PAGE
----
Roethlisberger exits surgery after serious motorcycle crash
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Pittsburgh Police stand near Ben Roethlisberger's motorcycle, which was heavily damaged when he collided with a car today at the intersection of Second Avenue near the 10th Street Bridge.
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Hear the medical team's report tonight on Roethlisberger's seven hour surgery.
The mood at Steelers headquarters is "reserved relief", according to Steelers beat writer Ed Bouchette, reporting on Ben Roethlisberger's medical condition from the South Side.
Sports columnist Gene Collier provides an update on the condition of Ben Roethlisberger and the scene outside Mercy Hospital.
Steelers quarterback Ben Roethlisberger exited surgery tonight for treatment of facial injuries sustained in a motorcycle accident along Second Avenue near the 10th Street Bridge this morning.
A medical team completed work on what was described as multiple facial fractures at 9 p.m. and Roethlisberger's condition was reported to be serious, but stable, and not expected to change overnight.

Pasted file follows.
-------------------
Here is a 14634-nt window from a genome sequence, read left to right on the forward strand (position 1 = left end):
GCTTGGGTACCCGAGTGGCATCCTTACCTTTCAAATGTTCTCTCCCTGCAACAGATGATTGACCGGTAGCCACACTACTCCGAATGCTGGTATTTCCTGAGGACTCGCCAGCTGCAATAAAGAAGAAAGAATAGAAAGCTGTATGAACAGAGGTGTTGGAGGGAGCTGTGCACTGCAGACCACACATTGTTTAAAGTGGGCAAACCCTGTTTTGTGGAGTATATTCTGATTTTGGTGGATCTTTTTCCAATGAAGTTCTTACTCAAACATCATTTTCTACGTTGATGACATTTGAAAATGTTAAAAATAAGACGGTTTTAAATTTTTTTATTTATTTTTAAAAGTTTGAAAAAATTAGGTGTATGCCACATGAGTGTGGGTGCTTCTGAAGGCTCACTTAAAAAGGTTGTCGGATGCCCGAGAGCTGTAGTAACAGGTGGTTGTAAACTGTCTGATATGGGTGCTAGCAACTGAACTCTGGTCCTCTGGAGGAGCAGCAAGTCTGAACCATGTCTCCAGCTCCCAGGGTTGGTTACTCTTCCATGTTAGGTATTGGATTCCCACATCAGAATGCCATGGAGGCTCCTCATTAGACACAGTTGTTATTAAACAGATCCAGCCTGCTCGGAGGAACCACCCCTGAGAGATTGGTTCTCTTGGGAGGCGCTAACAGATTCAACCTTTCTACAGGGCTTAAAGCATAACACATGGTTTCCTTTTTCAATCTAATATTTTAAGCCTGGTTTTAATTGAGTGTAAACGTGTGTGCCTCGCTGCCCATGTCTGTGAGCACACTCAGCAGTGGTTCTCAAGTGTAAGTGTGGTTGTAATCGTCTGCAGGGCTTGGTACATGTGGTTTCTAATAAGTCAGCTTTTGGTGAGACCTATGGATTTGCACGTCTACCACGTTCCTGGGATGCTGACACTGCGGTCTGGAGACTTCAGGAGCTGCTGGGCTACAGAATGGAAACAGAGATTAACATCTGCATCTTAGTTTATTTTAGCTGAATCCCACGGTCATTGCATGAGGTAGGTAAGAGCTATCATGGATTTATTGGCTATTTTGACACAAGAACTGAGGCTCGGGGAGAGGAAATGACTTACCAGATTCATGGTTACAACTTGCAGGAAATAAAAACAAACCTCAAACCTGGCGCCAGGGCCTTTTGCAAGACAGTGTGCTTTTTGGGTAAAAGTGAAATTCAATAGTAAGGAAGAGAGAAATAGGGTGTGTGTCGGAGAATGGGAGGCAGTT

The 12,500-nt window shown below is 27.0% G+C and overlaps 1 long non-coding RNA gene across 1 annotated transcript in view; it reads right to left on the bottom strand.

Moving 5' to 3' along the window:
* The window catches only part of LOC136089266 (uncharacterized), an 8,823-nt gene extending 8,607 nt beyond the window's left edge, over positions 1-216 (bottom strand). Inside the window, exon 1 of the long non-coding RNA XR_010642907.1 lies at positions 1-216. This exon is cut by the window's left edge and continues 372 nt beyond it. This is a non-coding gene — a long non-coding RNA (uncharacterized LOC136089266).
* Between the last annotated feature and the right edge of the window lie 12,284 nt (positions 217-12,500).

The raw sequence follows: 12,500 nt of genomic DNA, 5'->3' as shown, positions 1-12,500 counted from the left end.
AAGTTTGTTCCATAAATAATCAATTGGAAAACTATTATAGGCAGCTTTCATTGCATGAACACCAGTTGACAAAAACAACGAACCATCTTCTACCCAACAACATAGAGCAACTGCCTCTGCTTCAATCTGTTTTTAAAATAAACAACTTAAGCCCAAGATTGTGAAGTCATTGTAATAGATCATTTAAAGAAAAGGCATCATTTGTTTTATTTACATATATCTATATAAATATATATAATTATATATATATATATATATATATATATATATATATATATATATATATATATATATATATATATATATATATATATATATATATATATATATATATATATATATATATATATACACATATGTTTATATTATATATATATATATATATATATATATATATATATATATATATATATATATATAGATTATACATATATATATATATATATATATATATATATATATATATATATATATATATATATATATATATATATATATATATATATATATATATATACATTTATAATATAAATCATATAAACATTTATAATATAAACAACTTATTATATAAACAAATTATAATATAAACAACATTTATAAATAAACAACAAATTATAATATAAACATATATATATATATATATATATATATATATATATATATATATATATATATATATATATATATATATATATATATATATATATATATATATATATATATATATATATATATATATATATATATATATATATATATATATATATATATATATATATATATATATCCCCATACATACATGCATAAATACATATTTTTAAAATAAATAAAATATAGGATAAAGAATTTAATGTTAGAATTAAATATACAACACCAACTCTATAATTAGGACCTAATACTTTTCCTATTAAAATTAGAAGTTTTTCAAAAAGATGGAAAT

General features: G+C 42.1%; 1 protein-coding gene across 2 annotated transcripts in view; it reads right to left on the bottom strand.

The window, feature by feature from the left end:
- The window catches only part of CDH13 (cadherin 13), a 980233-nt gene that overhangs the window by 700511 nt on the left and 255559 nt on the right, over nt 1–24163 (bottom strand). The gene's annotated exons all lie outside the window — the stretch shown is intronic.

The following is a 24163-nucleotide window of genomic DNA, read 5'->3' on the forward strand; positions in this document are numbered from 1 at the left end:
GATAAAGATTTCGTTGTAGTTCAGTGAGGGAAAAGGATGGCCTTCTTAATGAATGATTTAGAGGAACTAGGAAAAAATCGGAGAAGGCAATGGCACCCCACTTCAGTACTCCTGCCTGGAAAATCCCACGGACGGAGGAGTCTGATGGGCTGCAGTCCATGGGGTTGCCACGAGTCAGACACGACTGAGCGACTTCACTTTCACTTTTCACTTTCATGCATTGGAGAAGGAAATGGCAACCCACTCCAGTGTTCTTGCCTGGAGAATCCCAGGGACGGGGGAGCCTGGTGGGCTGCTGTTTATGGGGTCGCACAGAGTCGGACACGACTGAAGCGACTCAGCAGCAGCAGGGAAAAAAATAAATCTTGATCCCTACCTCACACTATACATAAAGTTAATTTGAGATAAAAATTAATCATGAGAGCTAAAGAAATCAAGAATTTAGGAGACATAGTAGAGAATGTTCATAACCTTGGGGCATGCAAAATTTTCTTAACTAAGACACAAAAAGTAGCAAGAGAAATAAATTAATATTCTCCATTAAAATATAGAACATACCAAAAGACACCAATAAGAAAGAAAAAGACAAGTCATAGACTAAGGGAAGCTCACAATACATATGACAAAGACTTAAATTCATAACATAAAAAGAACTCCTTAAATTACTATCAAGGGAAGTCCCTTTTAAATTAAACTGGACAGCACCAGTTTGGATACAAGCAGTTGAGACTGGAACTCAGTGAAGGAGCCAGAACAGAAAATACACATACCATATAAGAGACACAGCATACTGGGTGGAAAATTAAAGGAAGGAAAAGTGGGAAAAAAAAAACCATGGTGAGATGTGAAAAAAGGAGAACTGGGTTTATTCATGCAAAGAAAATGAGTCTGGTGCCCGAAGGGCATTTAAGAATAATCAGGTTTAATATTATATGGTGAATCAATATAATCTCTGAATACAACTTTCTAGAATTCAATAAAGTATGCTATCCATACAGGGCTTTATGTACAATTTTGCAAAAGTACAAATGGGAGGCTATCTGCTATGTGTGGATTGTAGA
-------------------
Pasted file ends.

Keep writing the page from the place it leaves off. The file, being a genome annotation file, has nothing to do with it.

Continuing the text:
Speaking for the medical team Dr. Daniel Pituch, chief of Mercy's division of oral and maxillofacial surgery, said that Roethlisberger's brain, spine, chest and abdomen appeared to be without serious injury and, at this time, there were no other confirmed injuries from the accident. The procedure took about seven hours and all the facial fractures were successfully repaired, he said.
Earlier, Dr. Larry Jones of Mercy Hospital addressed the media at 1:25 p.m. and said that Roethlisberger was in serious but stable condition and was headed to surgery. The doctor did not detail the injuries, but a source said they included a broken jaw, chipped tooth, broken nose and head lacerations.
Jones said that Roethlisberger was talking, was coherent and was cognizant of the situation.
Police confirmed Roethlisberger, 24, was not wearing a helmet as he operated his 2005 Suzuki Hayabusa cycle.
Roethlisberger was injured shortly after 11:15 a.m. at the Second Avenue side of the bridge near the Armstrong Tunnel.
One Steelers source said Roethlisberger was in surgery for a broken jaw, an injury that can take approximately seven weeks to heal. The Steelers season starts in 12 weeks.
Steelers president Art Rooney II released a statement this afternoon.